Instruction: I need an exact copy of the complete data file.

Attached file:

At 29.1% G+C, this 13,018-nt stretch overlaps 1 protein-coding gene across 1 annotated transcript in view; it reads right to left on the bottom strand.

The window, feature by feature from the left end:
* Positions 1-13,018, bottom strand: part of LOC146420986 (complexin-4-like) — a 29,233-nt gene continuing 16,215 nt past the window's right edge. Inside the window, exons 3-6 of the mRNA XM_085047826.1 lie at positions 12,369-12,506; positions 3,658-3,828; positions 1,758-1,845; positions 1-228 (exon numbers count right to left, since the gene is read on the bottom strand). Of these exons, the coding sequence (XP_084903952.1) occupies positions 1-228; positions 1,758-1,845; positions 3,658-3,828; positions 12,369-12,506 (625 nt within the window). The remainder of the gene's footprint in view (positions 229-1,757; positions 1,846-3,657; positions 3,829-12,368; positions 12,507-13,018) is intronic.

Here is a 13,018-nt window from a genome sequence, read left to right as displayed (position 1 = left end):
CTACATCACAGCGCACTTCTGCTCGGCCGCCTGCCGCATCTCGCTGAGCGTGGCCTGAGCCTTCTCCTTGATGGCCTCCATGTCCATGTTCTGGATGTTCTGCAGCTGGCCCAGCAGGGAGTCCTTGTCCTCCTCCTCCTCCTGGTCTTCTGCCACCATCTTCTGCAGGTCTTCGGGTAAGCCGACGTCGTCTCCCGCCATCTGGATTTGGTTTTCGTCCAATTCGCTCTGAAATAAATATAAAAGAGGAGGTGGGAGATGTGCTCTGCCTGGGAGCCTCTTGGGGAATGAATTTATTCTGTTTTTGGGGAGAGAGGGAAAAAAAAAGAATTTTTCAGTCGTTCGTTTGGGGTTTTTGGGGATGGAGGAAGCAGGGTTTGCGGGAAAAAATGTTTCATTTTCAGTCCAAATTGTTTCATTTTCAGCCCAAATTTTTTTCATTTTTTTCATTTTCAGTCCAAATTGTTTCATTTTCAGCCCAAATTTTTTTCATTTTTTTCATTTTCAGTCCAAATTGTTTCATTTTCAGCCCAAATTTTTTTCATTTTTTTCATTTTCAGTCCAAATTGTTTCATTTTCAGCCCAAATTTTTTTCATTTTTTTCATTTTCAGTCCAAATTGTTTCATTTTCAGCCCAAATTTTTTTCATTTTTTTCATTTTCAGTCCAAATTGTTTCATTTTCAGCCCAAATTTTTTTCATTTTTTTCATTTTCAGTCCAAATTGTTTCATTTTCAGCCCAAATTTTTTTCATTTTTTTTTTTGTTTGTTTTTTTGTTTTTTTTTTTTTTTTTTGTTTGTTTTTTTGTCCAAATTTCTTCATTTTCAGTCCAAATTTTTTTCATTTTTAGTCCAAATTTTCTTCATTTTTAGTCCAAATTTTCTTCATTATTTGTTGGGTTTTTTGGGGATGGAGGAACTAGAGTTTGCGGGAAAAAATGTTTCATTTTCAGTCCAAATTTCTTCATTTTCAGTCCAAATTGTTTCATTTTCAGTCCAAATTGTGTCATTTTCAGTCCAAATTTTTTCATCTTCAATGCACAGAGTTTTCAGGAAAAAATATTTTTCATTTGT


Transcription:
At 29.1% G+C, this 13,018-nt stretch overlaps 1 protein-coding gene across 1 annotated transcript in view; it reads right to left on the bottom strand.

The window, feature by feature from the left end:
* Positions 1-13,018, bottom strand: part of LOC146420986 (complexin-4-like) — a 29,233-nt gene continuing 16,215 nt past the window's right edge. Inside the window, exons 3-6 of the mRNA XM_085047826.1 lie at positions 12,369-12,506; positions 3,658-3,828; positions 1,758-1,845; positions 1-228 (exon numbers count right to left, since the gene is read on the bottom strand). Of these exons, the coding sequence (XP_084903952.1) occupies positions 1-228; positions 1,758-1,845; positions 3,658-3,828; positions 12,369-12,506 (625 nt within the window). The remainder of the gene's footprint in view (positions 229-1,757; positions 1,846-3,657; positions 3,829-12,368; positions 12,507-13,018) is intronic.

Here is a 13,018-nt window from a genome sequence, read left to right as displayed (position 1 = left end):
CTACATCACAGCGCACTTCTGCTCGGCCGCCTGCCGCATCTCGCTGAGCGTGGCCTGAGCCTTCTCCTTGATGGCCTCCATGTCCATGTTCTGGATGTTCTGCAGCTGGCCCAGCAGGGAGTCCTTGTCCTCCTCCTCCTCCTGGTCTTCTGCCACCATCTTCTGCAGGTCTTCGGGTAAGCCGACGTCGTCTCCCGCCATCTGGATTTGGTTTTCGTCCAATTCGCTCTGAAATAAATATAAAAGAGGAGGTGGGAGATGTGCTCTGCCTGGGAGCCTCTTGGGGAATGAATTTATTCTGTTTTTGGGGAGAGAGGGAAAAAAAAAGAATTTTTCAGTCGTTCGTTTGGGGTTTTTGGGGATGGAGGAAGCAGGGTTTGCGGGAAAAAATGTTTCATTTTCAGTCCAAATTGTTTCATTTTCAGCCCAAATTTTTTTCATTTTTTTCATTTTCAGTCCAAATTGTTTCATTTTCAGCCCAAATTTTTTTCATTTTTTTCATTTTCAGTCCAAATTGTTTCATTTTCAGCCCAAATTTTTTTCATTTTTTTCATTTTCAGTCCAAATTGTTTCATTTTCAGCCCAAATTTTTTTCATTTTTTTCATTTTCAGTCCAAATTGTTTCATTTTCAGCCCAAATTTTTTTCATTTTTTTCATTTTCAGTCCAAATTGTTTCATTTTCAGCCCAAATTTTTTTCATTTTTTTCATTTTCAGTCCAAATTGTTTCATTTTCAGCCCAAATTTTTTTCATTTTTTTTTTTGTTTGTTTTTTTGTTTTTTTTTTTTTTTTTTGTTTGTTTTTTTGTCCAAATTTCTTCATTTTCAGTCCAAATTTTTTTCATTTTTAGTCCAAATTTTCTTCATTTTTAGTCCAAATTTTCTTCATTATTTGTTGGGTTTTTTGGGGATGGAGGAACTAGAGTTTGCGGGAAAAAATGTTTCATTTTCAGTCCAAATTTCTTCATTTTCAGTCCAAATTGTTTCATTTTCAGTCCAAATTGTGTCATTTTCAGTCCAAATTTTTTCATCTTCAATGCACAGAGTTTTCAGGAAAAAATATTTTTCATTTGT